Local government could be sitting on a £600m windfall and should be allowed to keep it to fill budget gaps, a leading finance director has said.
Paul Woods, treasurer at Newcastle City Council and an adviser to the LGA on finance issues, identified the sum and said an even larger bonus could be expected in 2012-13.
Mr Woods based his calculation on a survey of councils he carried out after noticing that Newcastle’s business rate income was running £5m higher than had been assumed.
The Treasury has capped Whitehall’s total contribution to local government spending for the period of the spending review to 2014. This means that it would normally deduct any business rate windfall from local government’s overall funding.
I would urge councils to press ministers to use any extra business rate growth for the genuine additional benefit of local government
Mr Woods said: “Here is an opportunity for the Department for Communities & Local Government to say: ‘There is more money on the table than we thought, so it could be used for these purposes.’”
These could include particularly difficult cost pressures such as children’s services or the council tax benefit cut, or possibly a continuation of the council tax freeze, he suggested.
Mr Woods said he had lobbied local government minister Bob Neill on the issue but had been told that the sector must keep within the spending review limits.
The increase has arisen from a combination of a better economic performance by business than expected and from DCLG having been excessively cautious in its predictions of income, Mr Woods explained.
He based his figures on returns from some 40 councils, most of them metropolitan, and said he hoped further research would firm them up.
“I would urge treasurers to respond to survey requests and for councils to press ministers to use any extra business rate growth for the genuine additional benefit of local government,” he said.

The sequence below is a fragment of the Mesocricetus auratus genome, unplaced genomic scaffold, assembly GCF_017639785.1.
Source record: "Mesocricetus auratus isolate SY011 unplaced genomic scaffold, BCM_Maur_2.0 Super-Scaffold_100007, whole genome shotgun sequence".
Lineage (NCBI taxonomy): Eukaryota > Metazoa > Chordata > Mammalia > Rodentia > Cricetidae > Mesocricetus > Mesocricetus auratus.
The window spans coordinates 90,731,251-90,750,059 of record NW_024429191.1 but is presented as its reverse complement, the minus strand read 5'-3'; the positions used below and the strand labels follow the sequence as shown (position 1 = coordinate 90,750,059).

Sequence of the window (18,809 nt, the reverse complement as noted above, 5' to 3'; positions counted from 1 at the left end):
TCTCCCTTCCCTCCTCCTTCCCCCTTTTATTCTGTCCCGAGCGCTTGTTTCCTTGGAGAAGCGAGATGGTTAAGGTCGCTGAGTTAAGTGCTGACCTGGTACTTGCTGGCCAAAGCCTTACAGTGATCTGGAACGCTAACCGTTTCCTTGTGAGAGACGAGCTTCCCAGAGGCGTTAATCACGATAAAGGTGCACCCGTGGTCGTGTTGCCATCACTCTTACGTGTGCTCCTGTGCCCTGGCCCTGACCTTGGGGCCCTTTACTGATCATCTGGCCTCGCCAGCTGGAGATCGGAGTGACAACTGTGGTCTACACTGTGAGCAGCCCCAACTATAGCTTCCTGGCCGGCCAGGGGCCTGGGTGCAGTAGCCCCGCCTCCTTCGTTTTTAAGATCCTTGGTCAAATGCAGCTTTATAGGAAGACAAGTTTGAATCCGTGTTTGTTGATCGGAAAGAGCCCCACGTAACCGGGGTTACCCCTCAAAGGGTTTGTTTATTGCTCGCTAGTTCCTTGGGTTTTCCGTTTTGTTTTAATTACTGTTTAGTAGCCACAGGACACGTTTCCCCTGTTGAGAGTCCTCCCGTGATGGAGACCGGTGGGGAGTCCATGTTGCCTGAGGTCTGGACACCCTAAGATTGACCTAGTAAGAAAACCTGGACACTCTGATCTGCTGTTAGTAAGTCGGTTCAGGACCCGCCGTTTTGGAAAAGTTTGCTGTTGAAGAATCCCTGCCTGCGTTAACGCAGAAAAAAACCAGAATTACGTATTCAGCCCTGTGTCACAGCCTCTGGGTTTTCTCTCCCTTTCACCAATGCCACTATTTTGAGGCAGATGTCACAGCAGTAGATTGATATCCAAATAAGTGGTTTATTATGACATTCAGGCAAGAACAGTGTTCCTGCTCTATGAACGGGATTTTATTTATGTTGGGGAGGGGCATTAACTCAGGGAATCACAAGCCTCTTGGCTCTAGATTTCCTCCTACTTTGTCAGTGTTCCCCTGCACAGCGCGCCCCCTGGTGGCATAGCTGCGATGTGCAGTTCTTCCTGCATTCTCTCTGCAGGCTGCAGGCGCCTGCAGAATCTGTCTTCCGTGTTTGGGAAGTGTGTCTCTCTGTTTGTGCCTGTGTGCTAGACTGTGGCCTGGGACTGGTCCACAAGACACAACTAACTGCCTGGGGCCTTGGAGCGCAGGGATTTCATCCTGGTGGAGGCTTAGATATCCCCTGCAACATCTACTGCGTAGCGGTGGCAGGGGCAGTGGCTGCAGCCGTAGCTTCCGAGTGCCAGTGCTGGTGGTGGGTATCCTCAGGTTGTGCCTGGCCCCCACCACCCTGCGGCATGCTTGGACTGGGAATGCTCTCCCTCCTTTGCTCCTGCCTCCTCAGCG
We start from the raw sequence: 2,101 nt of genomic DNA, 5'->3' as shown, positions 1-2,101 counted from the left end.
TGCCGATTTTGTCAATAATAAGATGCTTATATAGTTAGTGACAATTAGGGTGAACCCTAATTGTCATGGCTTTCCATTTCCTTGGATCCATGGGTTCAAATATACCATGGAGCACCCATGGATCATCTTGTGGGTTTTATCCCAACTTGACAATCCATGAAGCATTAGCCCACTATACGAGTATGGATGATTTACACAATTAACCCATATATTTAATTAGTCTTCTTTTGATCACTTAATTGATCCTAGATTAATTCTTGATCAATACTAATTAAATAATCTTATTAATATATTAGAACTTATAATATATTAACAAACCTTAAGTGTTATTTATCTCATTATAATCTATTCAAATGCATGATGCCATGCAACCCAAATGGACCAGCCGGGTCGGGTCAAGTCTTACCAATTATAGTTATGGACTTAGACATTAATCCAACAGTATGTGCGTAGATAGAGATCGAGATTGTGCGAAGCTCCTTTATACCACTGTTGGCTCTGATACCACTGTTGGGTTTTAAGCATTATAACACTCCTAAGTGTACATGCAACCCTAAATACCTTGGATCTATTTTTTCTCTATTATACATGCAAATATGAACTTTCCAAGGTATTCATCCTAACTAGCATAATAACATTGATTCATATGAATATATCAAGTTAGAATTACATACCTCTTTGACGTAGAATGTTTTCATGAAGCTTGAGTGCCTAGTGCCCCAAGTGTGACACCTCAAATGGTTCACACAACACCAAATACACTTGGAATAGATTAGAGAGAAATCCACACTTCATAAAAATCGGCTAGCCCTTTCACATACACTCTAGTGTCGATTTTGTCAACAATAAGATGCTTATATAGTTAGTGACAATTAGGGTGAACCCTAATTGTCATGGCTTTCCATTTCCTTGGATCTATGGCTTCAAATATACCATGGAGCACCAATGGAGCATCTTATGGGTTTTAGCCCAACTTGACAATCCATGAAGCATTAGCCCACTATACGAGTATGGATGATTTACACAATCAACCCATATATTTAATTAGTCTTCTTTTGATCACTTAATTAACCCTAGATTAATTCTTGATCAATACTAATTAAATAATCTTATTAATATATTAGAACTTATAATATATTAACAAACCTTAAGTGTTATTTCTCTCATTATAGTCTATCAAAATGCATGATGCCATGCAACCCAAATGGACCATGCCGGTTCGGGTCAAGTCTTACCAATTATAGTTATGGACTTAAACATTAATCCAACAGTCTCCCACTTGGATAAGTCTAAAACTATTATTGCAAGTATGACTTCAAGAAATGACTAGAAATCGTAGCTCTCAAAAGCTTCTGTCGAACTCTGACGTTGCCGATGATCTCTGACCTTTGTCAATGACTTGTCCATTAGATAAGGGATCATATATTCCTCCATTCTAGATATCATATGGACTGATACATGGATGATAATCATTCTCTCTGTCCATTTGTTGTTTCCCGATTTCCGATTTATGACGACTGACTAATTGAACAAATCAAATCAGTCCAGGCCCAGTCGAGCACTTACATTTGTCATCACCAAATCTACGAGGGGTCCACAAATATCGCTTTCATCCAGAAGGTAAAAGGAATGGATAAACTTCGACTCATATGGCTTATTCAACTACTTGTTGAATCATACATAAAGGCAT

Stephen Jones, director of finance and resources at the LGA, said the true extent of business rate collections would be known once returns were published for 2011-12 later this year.
“What we do know is that, historically, government has not been able to forecast business rates yield in England accurately,” Mr Jones said.
“Local government should be allowed to retain extra business rates. The LGA’s position on this is very clear.
“The present rules could certainly allow this - what is stopping it is not technicalities but the government’s decisions in the 2010 spending review, which have set out the total amounts of central government funding for local government.”
Hugh Grover, director of fair funding, performance and procurement at London Councils, said the government could agree to Mr Woods’ idea of the sector keeping the extra money, but was more likely to see it as a windfall for the Treasury.
“Apart from highlighting the unpredictable and volatile nature of business rates, which is a worry as we head towards implementation of the government’s rates retention scheme, Paul makes an extremely important case for the sector,” he said.
“The government has two options, it can either feed this windfall growth in business rates back to the vulnerable of society through local government, where it will make a real difference to people’s lives, or it can keep it to itself to bolster its own Whitehall coffers. I know which I’ll be arguing for.”
Localisation of business rates starts in 2013-14, when councils will be allowed part of any increase as an incentive to support economic growth.